When your faith story finally gets interesting

Mar 28, 2014 by

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My faith journey is not original. Nor is it very interesting.

churchWhenever summer camp came around and we were asked to give our testimonies around the campfire, I always cringed and retreated to a dark corner to look busy. Hello old tree stump, I’m about to have some major allergy needs.

I had nothing to say. No miraculous conversion story, no tearful confessions, no extraordinary prayer requests. Of course I always tried to conjure up emotion, some sense of remorse or shame like the rest of my peers, but all I felt was mild boredom and mosquito bites.

The day I was baptized, the only thing I felt was confusion and a sharp panic. Will everyone be watching me? What if I don’t cry? Do we really get gifts for this? Shouldn’t I be overcome with the joy of entering into this beautiful fusion with God? Shouldn’t I feel something?

All morning I waited for the tears to come, but when my moment finally came — all I could do was laugh. In reality it was more of a snort, followed by a deep and guttural gurgle as my somber pastor poured water over my butterfly-clipped hair. It was all very embarrassing, especially the butterfly clips.

Luckily no one noticed, or at least they pretended not to notice because there’s nothing more awkward than the girl who isn’t taking baptism seriously.

The truth is I was born into Christianity just as I was born into being an American, without any choice in the matter. I had no conversion story because there was nothing to convert from. I was already there. It wasn’t a good or bad thing. It just was. We went to church every Sunday morning and youth group every Wednesday night because that’s what my people do. I sang the worship songs, played the Bible games, and used my pink highlighter to stain Proverbs that sounded nice out of habit. From as long as I can remember, I loved Jesus the best that I could.

And really, I thought he was a good guy. I said thank you when I remembered and asked for help when my aunt was dying. There was never a moment I didn’t believe he existed. It was church I could never quite believe in. The whole thing seemed sort of contrived. The sappy songs, the guilt-trippy altar calls, the sob-filled sharing times. For the love of Pete, are we still talking about Don’s ankle?

I’ve never been a very patient person.

Of course I didn’t know I felt this way at the time. I was too focused on fitting in and looking busy. One Sunday I even rubbed soap in my eyes to look teary during a particularly guilt-ridden service. The lengths we’ll go to not look like an outsider.

Famous pastor Andy Stanley likes to joke that the reason why 18-25 year old young adults don’t go to church today is because they’ve been to one. There is truth to that. Church can be a giant mess, filled with evangelical bullies and self-righteous pharisees. I have witnessed its abuse, its dark corners, its hate filled agendas. I have had close friends bullied into silence for their positions on everything from blue jeans to homosexuality. You know, the “big ones.”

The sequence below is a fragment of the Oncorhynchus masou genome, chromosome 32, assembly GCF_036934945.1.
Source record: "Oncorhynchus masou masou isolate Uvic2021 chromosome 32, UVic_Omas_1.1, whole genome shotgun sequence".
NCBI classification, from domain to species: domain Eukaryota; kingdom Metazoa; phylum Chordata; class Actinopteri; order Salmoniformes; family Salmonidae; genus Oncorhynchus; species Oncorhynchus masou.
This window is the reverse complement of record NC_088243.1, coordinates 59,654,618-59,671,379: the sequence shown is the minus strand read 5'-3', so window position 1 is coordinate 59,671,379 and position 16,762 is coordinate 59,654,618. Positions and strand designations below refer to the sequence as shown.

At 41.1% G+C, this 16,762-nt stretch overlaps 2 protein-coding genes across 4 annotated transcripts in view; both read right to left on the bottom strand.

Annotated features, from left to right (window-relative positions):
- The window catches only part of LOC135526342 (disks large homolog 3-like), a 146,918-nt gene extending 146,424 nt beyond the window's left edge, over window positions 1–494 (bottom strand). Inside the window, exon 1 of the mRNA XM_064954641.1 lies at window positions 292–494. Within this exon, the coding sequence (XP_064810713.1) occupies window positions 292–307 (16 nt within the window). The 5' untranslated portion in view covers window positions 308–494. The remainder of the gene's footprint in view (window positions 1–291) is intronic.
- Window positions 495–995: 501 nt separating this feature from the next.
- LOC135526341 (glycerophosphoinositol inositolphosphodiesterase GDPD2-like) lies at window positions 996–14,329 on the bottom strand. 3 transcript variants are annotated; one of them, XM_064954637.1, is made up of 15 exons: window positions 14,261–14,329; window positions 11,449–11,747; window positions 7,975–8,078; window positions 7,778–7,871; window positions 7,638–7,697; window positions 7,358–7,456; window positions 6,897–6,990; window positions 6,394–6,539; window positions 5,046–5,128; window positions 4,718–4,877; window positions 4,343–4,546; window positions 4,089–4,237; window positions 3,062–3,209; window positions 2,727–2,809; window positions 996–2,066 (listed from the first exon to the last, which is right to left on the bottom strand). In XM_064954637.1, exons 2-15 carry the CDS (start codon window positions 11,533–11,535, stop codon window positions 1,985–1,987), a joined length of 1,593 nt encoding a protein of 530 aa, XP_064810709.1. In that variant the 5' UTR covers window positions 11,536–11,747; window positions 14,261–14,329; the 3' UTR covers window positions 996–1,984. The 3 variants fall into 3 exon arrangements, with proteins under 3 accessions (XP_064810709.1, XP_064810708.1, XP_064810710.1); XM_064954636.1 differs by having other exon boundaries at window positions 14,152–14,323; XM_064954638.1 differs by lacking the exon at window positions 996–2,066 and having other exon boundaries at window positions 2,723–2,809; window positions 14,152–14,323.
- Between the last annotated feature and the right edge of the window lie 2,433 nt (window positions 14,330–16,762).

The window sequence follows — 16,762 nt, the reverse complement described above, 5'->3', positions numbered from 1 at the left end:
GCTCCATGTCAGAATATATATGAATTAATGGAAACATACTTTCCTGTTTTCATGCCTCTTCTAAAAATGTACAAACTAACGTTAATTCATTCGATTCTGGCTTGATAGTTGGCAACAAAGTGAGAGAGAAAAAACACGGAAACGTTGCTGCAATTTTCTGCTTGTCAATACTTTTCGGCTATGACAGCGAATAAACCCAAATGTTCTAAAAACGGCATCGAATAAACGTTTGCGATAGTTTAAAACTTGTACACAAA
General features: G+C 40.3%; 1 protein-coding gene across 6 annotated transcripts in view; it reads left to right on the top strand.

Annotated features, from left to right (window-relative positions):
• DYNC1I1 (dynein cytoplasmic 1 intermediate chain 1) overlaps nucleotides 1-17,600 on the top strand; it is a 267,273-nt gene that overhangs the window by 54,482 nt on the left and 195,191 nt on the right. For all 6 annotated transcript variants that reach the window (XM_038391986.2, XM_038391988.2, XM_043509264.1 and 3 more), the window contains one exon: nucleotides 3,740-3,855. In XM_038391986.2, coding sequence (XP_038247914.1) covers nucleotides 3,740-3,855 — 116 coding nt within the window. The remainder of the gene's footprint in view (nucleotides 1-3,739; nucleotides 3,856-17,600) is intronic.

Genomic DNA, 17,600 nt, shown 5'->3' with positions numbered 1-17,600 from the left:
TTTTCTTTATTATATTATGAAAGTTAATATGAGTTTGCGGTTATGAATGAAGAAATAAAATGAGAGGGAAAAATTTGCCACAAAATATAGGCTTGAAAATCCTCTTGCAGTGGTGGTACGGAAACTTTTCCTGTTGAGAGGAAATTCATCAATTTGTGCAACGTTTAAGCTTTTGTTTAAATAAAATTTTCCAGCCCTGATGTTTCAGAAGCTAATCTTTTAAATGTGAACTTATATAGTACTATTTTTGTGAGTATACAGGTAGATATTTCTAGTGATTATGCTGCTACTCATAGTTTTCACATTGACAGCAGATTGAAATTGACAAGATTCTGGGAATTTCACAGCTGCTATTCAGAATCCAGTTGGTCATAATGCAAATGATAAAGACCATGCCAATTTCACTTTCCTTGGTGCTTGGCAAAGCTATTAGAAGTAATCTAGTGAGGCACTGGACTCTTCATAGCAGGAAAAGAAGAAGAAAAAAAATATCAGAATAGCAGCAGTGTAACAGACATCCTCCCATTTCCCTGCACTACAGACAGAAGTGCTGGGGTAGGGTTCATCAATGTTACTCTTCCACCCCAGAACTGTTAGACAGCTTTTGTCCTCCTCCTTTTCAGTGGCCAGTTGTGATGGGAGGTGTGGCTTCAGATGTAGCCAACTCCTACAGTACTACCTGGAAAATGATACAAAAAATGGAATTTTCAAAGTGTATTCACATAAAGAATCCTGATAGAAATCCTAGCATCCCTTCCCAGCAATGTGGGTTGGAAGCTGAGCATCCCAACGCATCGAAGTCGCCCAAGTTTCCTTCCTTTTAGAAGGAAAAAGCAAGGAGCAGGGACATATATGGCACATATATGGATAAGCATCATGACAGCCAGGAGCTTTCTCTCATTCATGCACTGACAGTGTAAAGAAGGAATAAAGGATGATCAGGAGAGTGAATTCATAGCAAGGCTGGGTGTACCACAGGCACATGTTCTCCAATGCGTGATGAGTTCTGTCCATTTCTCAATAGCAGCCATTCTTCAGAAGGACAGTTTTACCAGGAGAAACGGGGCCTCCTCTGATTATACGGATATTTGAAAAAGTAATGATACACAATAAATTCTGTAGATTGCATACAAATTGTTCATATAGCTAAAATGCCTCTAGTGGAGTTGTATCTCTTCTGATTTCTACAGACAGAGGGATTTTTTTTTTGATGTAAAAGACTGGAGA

And yet let us remember the wise, wise words of Anne Lamott: “You can safely assume you’ve created God in your own image when it turns out that God hates all the same people you do.”

The church is a mess but so are we. We are all hypocritical, self-righteous jerks with hidden agendas and coffee breath. Each one of us. It is the nature of being human.

A little over a year ago I wrote a post about church that is, by far, my most read work. It hit a millennial nerve which was both wonderful and horrifying because I realized how very ordinary my feelings were. Isn’t that how it always goes?

A few weeks ago I drug my sleepy family to a Sunday service out of nostalgia. Despite its downfalls, church was a second home to me as a burgeoning youth. There were people who cared, people who helped, people who knew it was my 14th birthday and kissed me on the cheek when I played piano for the offertory. I wanted to feel those feelings again.

We went to a small church in the suburbs where people wear jeans and sing a cappella. The service wasn’t perfect. There were moments of boredom, hymns I didn’t know, kids spilling their markers all over the floor. Then sharing time began, my biggest eye roll. I sat back in my chair and thought about lunch. A man stood up. A father of five little girls who had recently been in a car accident, teetering dangerously close to death. His speech was not eloquent. He did not praise the Lord for a miraculous healing or offer an altar call. Instead he simply thanked his doctors, praised his nurses and said thank you. Thank you for the meals. Thank you for the prayers. Thank you for picking up my kids from school and holding my wife’s hand. Thank you for showing up.

My eyes filled with tears.

The church isn’t a building. It has nothing to do with Sunday mornings or knee-length dresses or liturgies. The church is people. As the Quaker-Mennonites say, people holding each other in the light.

Eleven years ago, I walked away from the church. I felt suffocated, burdened, annoyed and really, really tired. I needed a break from being told what to believe. I needed to wander through my 20s with cautious faith.

It isn’t my children who pulls me to church. It isn’t my husband (he’s still not ready). It isn’t my peers or Rachel Held Evans or approaching 30. Instead it is an unfamiliar pull toward collective faith, joined song, and the heavy truth that we need each other.

I am ready to come home.

Kate Baer blogs at MotleyMama where this post originally appeared.


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